From its humble beginnings as a mail-order service for physical storage media, Netflix has grown into a monolithic entertainment giant. As of October 2018, the company reported 130 million paid subscribers worldwide, with a forecast of millions more being added every quarter.
That growth depends in large part on making sure people are finding programming options and then binge-watching them until work and relationships begin to suffer. With so much on the line, it’s no wonder Netflix has a strategy for keeping viewers tuned in—one that has a lot in common with book covers, according to Thrillist.
In a recent Medium post, Netflix programmers revealed that their algorithm for customizing recommendations comes down to more than just a laundry list of titles. Each curated selection will use a still image—which the service calls a landing card—that best represents your interests based on your viewing history.
As a hypothetical example, a menu option for 1993’s Jurassic Park might show off the dinosaurs if you have a tendency to watch creature features. If your queue is full of Jeff Goldblum movies, then you might instead see a shot of the actor (though probably not that shirtless one). In the case of 1997’s Good Will Hunting, a love for dramatic movies might have Netflix show you a sobbing Matt Damon. If you watch a lot of comedies, they’ll show you Robin Williams instead.
Artwork makes up a big part of how Netflix viewers make selections, with one 2016 company survey indicating that the images made up 82 percent of their focus while browsing. A movie or series might have up to a dozen different images, with your viewing habits ranking which one might be most likely to get you to click on it.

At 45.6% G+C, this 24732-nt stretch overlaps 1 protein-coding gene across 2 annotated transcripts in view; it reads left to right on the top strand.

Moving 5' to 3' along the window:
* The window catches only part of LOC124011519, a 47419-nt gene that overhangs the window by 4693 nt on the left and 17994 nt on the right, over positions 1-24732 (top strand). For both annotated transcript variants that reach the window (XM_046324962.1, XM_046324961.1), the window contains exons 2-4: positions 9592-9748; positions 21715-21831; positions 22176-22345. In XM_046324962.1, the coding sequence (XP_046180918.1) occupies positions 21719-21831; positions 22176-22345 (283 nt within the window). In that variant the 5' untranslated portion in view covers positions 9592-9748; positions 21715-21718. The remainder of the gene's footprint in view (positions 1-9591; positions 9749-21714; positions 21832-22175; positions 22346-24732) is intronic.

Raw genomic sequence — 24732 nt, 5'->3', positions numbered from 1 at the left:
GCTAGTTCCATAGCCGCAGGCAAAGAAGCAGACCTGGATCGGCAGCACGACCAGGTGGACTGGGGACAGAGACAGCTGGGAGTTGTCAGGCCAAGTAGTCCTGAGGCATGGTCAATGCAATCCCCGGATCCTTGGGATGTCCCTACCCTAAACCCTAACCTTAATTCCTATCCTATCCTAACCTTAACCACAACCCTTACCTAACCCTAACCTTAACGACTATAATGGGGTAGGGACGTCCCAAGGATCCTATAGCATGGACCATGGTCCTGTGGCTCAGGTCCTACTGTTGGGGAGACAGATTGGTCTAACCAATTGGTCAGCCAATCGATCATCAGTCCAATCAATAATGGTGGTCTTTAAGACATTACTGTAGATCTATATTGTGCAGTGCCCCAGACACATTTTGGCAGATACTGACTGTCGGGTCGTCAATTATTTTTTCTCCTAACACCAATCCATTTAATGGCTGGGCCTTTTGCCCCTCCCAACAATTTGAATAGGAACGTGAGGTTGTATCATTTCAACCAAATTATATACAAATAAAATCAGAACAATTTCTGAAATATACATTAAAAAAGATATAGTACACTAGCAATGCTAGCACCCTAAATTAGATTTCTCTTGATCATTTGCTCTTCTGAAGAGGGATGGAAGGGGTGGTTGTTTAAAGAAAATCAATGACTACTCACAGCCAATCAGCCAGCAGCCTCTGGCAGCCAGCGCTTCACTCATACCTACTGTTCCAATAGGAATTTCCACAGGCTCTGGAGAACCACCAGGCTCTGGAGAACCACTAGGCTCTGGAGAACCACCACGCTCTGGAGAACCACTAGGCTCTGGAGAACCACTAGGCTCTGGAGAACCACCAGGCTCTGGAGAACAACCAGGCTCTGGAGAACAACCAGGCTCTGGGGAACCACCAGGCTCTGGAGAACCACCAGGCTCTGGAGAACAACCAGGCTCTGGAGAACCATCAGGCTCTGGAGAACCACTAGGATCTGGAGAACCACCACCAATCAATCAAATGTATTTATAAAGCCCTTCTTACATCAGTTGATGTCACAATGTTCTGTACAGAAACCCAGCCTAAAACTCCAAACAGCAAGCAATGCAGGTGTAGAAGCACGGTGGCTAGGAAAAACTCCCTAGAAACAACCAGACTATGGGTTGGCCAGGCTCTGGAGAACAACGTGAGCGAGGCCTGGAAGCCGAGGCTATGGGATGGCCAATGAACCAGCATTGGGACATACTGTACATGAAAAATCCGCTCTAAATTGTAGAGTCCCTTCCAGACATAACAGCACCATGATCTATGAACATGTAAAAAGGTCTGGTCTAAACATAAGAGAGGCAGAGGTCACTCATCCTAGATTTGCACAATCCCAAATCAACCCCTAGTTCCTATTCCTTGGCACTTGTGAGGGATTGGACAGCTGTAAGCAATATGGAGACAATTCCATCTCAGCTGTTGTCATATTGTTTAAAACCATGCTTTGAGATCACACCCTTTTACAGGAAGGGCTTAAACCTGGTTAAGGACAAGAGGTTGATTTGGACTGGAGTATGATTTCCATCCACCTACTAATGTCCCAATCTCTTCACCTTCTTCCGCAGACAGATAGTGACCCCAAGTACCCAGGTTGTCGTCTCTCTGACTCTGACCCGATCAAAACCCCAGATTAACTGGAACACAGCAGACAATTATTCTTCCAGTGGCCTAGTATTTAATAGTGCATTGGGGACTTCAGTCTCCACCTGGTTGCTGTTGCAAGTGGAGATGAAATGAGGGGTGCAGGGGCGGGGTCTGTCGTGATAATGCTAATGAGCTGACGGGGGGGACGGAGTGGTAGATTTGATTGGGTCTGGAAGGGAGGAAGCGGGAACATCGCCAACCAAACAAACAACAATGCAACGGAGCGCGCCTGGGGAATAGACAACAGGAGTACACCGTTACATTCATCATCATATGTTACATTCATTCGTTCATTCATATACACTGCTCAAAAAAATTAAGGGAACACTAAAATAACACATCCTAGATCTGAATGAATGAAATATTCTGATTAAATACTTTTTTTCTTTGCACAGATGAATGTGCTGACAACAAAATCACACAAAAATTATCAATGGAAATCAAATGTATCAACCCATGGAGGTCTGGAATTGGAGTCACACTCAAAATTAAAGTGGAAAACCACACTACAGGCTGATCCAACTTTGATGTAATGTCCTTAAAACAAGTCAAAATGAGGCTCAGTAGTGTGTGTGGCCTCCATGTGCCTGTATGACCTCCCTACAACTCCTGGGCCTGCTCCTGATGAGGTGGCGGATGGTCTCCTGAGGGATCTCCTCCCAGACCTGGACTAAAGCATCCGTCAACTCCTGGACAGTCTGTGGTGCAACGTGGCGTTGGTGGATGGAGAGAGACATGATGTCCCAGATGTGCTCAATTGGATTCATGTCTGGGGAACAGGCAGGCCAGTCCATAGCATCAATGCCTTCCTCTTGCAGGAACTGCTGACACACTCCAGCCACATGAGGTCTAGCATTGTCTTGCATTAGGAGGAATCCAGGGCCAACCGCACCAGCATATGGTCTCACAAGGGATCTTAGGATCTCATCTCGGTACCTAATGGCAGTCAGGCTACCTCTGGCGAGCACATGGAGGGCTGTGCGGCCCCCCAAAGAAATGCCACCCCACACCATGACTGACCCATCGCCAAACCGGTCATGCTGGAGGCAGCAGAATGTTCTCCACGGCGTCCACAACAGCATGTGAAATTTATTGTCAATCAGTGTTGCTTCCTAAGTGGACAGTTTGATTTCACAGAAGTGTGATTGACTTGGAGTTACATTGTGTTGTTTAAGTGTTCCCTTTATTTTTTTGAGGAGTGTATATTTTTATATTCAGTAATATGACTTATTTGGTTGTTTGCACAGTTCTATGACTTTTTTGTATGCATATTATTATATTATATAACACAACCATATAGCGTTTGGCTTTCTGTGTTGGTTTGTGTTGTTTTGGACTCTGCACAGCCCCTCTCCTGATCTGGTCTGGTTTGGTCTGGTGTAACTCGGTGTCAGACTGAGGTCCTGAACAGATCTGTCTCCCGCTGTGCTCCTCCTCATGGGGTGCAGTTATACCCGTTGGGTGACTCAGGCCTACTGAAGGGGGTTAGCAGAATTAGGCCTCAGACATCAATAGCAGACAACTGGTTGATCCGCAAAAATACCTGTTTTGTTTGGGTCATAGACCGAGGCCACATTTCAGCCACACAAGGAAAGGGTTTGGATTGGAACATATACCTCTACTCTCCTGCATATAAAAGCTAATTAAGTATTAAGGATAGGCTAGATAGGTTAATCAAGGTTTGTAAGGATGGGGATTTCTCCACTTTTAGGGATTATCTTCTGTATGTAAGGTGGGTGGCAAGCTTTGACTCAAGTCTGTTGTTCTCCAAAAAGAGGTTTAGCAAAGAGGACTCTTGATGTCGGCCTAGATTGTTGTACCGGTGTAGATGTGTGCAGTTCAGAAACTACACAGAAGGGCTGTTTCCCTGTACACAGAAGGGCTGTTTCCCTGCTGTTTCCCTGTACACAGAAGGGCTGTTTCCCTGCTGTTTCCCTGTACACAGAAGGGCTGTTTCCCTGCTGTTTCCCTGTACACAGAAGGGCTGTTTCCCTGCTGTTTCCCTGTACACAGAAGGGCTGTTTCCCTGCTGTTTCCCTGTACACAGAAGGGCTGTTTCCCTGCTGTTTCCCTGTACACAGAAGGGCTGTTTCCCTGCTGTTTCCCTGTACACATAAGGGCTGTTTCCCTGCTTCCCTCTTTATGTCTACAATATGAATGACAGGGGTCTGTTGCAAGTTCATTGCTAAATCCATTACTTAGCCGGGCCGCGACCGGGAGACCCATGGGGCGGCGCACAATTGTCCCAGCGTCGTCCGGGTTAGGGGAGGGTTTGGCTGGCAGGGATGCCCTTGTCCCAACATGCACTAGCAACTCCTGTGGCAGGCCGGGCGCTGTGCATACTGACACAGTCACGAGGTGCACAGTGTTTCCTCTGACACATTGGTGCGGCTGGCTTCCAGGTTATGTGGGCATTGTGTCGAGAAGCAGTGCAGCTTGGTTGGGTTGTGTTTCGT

It’s the viewer’s hierarchy, not Hollywood’s, that informs those choices. If you’ve mainlined several Jack Black movies, then you might see his face instead of John Cusack’s in a box for 1999’s High Fidelity—even though Cusack is the star and Black has a supporting role. For cases in which stars might have equal appeal, the user’s preferences will help determine what they see. Uma Thurman enthusiasts will notice her in art for 1994’s Pulp Fiction; John Travolta fans will get his image on their screens.
While this is an effective strategy, some critics of the approach say that this level of customization removes the discovery aspect of entertainment consumption. If Netflix is feeding you a diet of things you already like, how will you discover anything new and different that you may also like? The answer to that probably lies in the very analog strategy of asking a friend.